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Volume 18, issue 3 | Copyright

Special issue: Atmospheric emissions from oil sands development and their...

Atmos. Chem. Phys., 18, 2011-2034, 2018
https://doi.org/10.5194/acp-18-2011-2018
© Author(s) 2018. This work is distributed under
the Creative Commons Attribution 4.0 License.

Research article 13 Feb 2018

Research article | 13 Feb 2018

Contributions of natural and anthropogenic sources to ambient ammonia in the Athabasca Oil Sands and north-western Canada

Cynthia H. Whaley1,2, Paul A. Makar1, Mark W. Shephard1, Leiming Zhang1, Junhua Zhang1, Qiong Zheng1, Ayodeji Akingunola1, Gregory R. Wentworth3,4, Jennifer G. Murphy3, Shailesh K. Kharol1, and Karen E. Cady-Pereira5 Cynthia H. Whaley et al.
  • 1Air Quality Research Division, Environment and Climate Change Canada, 4905 Dufferin Street, Toronto, Ontario, Canada
  • 2Climate Research Division, Environment and Climate Change Canada, 4905 Dufferin Street, Toronto, Ontario, Canada
  • 3Department of Chemistry, University of Toronto, 80 St George Street, Toronto, Ontario, Canada
  • 4Environmental Monitoring and Science Division, Alberta Environment and Parks, 9888 Jasper Ave NW, Edmonton, Alberta, Canada
  • 5Atmospheric and Environmental Research, Lexington, Massachusetts, USA

Abstract. Atmospheric ammonia (NH3) is a short-lived pollutant that plays an important role in aerosol chemistry and nitrogen deposition. Dominant NH3 emissions are from agriculture and forest fires, both of which are increasing globally. Even remote regions with relatively low ambient NH3 concentrations, such as northern Alberta and Saskatchewan in northern Canada, may be of interest because of industrial oil sands emissions and a sensitive ecological system. A previous attempt to model NH3 in the region showed a substantial negative bias compared to satellite and aircraft observations. Known missing sources of NH3 in the model were re-emission of NH3 from plants and soils (bidirectional flux) and forest fire emissions, but the relative impact of these sources on NH3 concentrations was unknown. Here we have used a research version of the high-resolution air quality forecasting model, GEM-MACH, to quantify the relative impacts of semi-natural (bidirectional flux of NH3 and forest fire emissions) and direct anthropogenic (oil sand operations, combustion of fossil fuels, and agriculture) sources on ammonia volume mixing ratios, both at the surface and aloft, with a focus on the Athabasca Oil Sands region during a measurement-intensive campaign in the summer of 2013. The addition of fires and bidirectional flux to GEM-MACH has improved the model bias, slope, and correlation coefficients relative to ground, aircraft, and satellite NH3 measurements significantly.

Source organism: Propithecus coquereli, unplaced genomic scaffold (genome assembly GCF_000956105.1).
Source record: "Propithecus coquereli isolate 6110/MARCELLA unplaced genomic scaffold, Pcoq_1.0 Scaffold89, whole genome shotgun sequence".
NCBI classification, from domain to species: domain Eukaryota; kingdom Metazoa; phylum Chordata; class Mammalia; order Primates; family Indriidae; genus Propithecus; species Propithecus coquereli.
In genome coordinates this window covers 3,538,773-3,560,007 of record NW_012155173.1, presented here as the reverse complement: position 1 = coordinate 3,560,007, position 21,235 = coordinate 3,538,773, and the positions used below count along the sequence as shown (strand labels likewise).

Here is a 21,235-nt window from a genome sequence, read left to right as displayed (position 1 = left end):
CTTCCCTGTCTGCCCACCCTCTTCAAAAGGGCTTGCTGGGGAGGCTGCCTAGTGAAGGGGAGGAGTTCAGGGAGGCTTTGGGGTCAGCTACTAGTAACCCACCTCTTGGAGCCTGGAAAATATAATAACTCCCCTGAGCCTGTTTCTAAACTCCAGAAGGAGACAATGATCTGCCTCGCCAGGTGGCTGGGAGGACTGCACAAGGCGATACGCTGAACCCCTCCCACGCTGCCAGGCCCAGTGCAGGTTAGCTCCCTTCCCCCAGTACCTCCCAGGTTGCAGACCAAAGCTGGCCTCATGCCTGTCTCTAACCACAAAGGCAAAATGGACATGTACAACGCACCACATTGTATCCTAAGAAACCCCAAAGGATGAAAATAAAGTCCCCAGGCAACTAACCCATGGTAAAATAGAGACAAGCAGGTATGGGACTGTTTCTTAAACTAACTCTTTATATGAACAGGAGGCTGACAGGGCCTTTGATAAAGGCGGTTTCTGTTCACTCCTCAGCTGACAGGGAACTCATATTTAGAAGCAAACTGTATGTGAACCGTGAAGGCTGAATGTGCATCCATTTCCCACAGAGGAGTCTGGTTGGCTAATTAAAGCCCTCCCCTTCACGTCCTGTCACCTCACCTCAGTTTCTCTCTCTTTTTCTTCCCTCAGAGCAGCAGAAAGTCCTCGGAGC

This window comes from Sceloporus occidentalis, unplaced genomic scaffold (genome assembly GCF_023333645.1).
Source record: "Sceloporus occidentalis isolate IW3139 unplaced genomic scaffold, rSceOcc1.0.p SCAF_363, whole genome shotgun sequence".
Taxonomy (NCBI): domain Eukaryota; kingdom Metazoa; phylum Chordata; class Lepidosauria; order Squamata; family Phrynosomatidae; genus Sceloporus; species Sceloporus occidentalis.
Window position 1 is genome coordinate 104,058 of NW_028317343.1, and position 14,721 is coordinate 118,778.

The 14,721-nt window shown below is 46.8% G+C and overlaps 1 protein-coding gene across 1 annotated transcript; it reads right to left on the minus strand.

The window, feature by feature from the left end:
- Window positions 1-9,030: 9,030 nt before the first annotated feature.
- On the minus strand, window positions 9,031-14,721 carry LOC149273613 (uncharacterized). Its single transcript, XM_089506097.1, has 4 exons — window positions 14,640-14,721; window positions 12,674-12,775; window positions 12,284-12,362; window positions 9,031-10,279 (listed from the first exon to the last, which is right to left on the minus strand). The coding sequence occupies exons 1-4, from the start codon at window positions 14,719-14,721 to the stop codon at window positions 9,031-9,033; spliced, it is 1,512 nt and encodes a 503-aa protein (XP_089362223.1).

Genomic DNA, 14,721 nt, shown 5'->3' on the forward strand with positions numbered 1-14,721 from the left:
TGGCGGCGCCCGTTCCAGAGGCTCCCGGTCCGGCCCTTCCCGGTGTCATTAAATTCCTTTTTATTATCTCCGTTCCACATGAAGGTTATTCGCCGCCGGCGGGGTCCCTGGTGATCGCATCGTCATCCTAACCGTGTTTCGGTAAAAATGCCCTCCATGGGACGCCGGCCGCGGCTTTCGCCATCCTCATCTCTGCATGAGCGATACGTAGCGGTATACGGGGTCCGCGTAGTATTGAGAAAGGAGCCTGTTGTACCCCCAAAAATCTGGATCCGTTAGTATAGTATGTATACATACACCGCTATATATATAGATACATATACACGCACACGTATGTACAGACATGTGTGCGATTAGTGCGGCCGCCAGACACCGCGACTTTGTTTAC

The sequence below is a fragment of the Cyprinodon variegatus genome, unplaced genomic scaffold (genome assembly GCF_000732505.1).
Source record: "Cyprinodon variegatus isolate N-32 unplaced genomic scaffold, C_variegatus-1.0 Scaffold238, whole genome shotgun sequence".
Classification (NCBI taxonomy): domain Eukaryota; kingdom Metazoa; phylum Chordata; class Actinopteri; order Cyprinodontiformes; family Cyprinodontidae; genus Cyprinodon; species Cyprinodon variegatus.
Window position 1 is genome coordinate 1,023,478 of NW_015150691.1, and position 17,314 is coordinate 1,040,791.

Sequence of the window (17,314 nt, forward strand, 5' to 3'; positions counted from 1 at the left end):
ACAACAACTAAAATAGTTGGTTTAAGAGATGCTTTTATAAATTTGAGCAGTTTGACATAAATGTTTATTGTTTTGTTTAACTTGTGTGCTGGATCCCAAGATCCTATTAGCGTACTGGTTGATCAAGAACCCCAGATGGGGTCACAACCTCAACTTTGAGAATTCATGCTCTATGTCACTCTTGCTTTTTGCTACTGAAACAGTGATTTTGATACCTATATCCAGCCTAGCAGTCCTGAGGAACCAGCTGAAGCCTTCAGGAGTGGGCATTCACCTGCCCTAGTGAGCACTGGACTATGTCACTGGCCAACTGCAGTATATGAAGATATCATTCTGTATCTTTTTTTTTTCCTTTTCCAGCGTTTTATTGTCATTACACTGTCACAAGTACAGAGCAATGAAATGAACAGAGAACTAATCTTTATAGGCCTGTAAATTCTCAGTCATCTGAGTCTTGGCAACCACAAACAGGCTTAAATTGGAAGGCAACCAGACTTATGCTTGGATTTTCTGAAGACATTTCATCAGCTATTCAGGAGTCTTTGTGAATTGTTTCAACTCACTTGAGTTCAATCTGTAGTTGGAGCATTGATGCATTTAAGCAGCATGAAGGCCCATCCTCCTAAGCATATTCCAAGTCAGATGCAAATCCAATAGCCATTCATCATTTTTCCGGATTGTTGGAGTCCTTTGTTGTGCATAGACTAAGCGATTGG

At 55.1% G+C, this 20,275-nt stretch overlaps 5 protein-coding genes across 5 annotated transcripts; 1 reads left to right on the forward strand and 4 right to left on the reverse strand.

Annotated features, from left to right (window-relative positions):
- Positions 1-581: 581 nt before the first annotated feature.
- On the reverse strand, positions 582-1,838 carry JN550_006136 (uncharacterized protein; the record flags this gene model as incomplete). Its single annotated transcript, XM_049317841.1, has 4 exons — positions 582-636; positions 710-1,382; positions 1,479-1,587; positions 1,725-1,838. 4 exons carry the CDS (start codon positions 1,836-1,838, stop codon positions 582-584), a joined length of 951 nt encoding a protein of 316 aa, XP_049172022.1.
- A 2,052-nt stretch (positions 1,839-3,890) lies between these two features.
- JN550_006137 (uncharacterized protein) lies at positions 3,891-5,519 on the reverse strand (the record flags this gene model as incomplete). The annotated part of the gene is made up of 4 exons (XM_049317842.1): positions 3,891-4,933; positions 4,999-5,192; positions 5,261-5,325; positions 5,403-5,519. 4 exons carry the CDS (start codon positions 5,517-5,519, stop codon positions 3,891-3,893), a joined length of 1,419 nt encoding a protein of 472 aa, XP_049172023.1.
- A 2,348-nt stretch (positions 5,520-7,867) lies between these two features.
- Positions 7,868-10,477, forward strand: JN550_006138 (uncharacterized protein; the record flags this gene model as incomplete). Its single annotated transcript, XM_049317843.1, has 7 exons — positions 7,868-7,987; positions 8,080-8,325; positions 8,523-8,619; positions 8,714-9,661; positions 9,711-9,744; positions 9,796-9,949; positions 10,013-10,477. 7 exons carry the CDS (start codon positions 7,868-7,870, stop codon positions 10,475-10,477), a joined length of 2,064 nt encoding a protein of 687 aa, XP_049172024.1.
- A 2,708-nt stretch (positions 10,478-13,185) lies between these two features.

By running the GEM-MACH-Bidi model in three configurations and calculating their differences, we find that averaged over Alberta and Saskatchewan during this time period an average of 23.1% of surface NH3 came from direct anthropogenic sources, 56.6% (or 1.24ppbv) from bidirectional flux (re-emission from plants and soils), and 20.3% (or 0.42ppbv) from forest fires. In the NH3 total column, an average of 19.5% came from direct anthropogenic sources, 50.0% from bidirectional flux, and 30.5% from forest fires. The addition of bidirectional flux and fire emissions caused the overall average net deposition of NHx across the domain to be increased by 24.5%. Note that forest fires are very episodic and their contributions will vary significantly for different time periods and regions.

This study is the first use of the bidirectional flux scheme in GEM-MACH, which could be generalized for other volatile or semi-volatile species. It is also the first time CrIS (Cross-track Infrared Sounder) satellite observations of NH3 have been used for model evaluation, and the first use of fire emissions in GEM-MACH at 2.5km resolution.

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Using a modified air quality forecasting model, we have found that a significant fraction (> 50 %) of ambient ammonia comes from re-emission from plants and soils in the broader Athabasca Oil Sands region and much of Alberta and Saskatchewan. We also found that about 20 % of ambient ammonia in Alberta and Saskatchewan came from forest fires in the summer of 2013. The addition of these two processes improved modelled ammonia, which was a motivating factor in undertaking this research.
Using a modified air quality forecasting model, we have found that a significant fraction...
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